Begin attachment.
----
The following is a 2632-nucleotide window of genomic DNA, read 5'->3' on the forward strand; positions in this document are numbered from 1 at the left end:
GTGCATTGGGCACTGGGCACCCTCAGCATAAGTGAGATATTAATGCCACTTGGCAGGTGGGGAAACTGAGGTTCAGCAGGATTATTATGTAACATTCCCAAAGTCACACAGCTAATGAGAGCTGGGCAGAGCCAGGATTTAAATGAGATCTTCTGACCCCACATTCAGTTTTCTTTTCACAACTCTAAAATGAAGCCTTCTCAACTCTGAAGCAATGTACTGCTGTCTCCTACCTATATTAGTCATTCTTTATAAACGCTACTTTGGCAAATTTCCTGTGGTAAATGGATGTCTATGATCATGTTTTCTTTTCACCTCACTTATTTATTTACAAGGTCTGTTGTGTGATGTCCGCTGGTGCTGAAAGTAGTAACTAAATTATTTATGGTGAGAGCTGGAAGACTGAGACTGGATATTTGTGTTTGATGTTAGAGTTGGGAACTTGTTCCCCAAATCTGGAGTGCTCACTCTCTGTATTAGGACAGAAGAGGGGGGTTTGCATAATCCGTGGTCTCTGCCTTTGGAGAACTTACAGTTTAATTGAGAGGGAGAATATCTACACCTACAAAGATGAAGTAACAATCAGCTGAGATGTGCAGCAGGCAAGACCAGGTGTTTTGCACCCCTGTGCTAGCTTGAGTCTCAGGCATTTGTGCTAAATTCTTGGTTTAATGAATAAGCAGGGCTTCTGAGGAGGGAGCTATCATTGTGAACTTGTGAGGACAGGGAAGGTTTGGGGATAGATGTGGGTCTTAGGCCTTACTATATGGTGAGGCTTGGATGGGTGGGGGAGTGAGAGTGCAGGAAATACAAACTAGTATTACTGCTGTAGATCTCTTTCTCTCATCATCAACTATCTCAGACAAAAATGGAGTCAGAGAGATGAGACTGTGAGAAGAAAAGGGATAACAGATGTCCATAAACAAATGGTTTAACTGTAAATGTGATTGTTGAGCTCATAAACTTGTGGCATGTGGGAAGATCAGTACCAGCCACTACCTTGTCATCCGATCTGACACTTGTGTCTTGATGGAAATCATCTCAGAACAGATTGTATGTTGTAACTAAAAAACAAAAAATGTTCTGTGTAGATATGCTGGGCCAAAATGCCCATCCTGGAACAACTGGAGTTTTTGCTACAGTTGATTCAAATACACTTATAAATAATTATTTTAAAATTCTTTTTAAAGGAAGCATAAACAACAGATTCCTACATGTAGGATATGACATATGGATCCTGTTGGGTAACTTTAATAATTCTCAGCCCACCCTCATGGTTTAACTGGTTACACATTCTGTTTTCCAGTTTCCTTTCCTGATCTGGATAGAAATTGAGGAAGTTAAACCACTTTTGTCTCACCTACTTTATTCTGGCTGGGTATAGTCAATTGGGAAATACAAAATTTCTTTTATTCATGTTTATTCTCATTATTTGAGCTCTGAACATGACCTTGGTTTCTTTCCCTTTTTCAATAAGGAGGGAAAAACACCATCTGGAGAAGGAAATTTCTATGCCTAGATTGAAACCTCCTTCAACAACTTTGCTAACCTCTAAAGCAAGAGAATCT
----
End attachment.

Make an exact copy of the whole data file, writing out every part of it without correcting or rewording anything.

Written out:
The following is a 2632-nucleotide window of genomic DNA, read 5'->3' on the forward strand; positions in this document are numbered from 1 at the left end:
GTGCATTGGGCACTGGGCACCCTCAGCATAAGTGAGATATTAATGCCACTTGGCAGGTGGGGAAACTGAGGTTCAGCAGGATTATTATGTAACATTCCCAAAGTCACACAGCTAATGAGAGCTGGGCAGAGCCAGGATTTAAATGAGATCTTCTGACCCCACATTCAGTTTTCTTTTCACAACTCTAAAATGAAGCCTTCTCAACTCTGAAGCAATGTACTGCTGTCTCCTACCTATATTAGTCATTCTTTATAAACGCTACTTTGGCAAATTTCCTGTGGTAAATGGATGTCTATGATCATGTTTTCTTTTCACCTCACTTATTTATTTACAAGGTCTGTTGTGTGATGTCCGCTGGTGCTGAAAGTAGTAACTAAATTATTTATGGTGAGAGCTGGAAGACTGAGACTGGATATTTGTGTTTGATGTTAGAGTTGGGAACTTGTTCCCCAAATCTGGAGTGCTCACTCTCTGTATTAGGACAGAAGAGGGGGGTTTGCATAATCCGTGGTCTCTGCCTTTGGAGAACTTACAGTTTAATTGAGAGGGAGAATATCTACACCTACAAAGATGAAGTAACAATCAGCTGAGATGTGCAGCAGGCAAGACCAGGTGTTTTGCACCCCTGTGCTAGCTTGAGTCTCAGGCATTTGTGCTAAATTCTTGGTTTAATGAATAAGCAGGGCTTCTGAGGAGGGAGCTATCATTGTGAACTTGTGAGGACAGGGAAGGTTTGGGGATAGATGTGGGTCTTAGGCCTTACTATATGGTGAGGCTTGGATGGGTGGGGGAGTGAGAGTGCAGGAAATACAAACTAGTATTACTGCTGTAGATCTCTTTCTCTCATCATCAACTATCTCAGACAAAAATGGAGTCAGAGAGATGAGACTGTGAGAAGAAAAGGGATAACAGATGTCCATAAACAAATGGTTTAACTGTAAATGTGATTGTTGAGCTCATAAACTTGTGGCATGTGGGAAGATCAGTACCAGCCACTACCTTGTCATCCGATCTGACACTTGTGTCTTGATGGAAATCATCTCAGAACAGATTGTATGTTGTAACTAAAAAACAAAAAATGTTCTGTGTAGATATGCTGGGCCAAAATGCCCATCCTGGAACAACTGGAGTTTTTGCTACAGTTGATTCAAATACACTTATAAATAATTATTTTAAAATTCTTTTTAAAGGAAGCATAAACAACAGATTCCTACATGTAGGATATGACATATGGATCCTGTTGGGTAACTTTAATAATTCTCAGCCCACCCTCATGGTTTAACTGGTTACACATTCTGTTTTCCAGTTTCCTTTCCTGATCTGGATAGAAATTGAGGAAGTTAAACCACTTTTGTCTCACCTACTTTATTCTGGCTGGGTATAGTCAATTGGGAAATACAAAATTTCTTTTATTCATGTTTATTCTCATTATTTGAGCTCTGAACATGACCTTGGTTTCTTTCCCTTTTTCAATAAGGAGGGAAAAACACCATCTGGAGAAGGAAATTTCTATGCCTAGATTGAAACCTCCTTCAACAACTTTGCTAACCTCTAAAGCAAGAGAATCT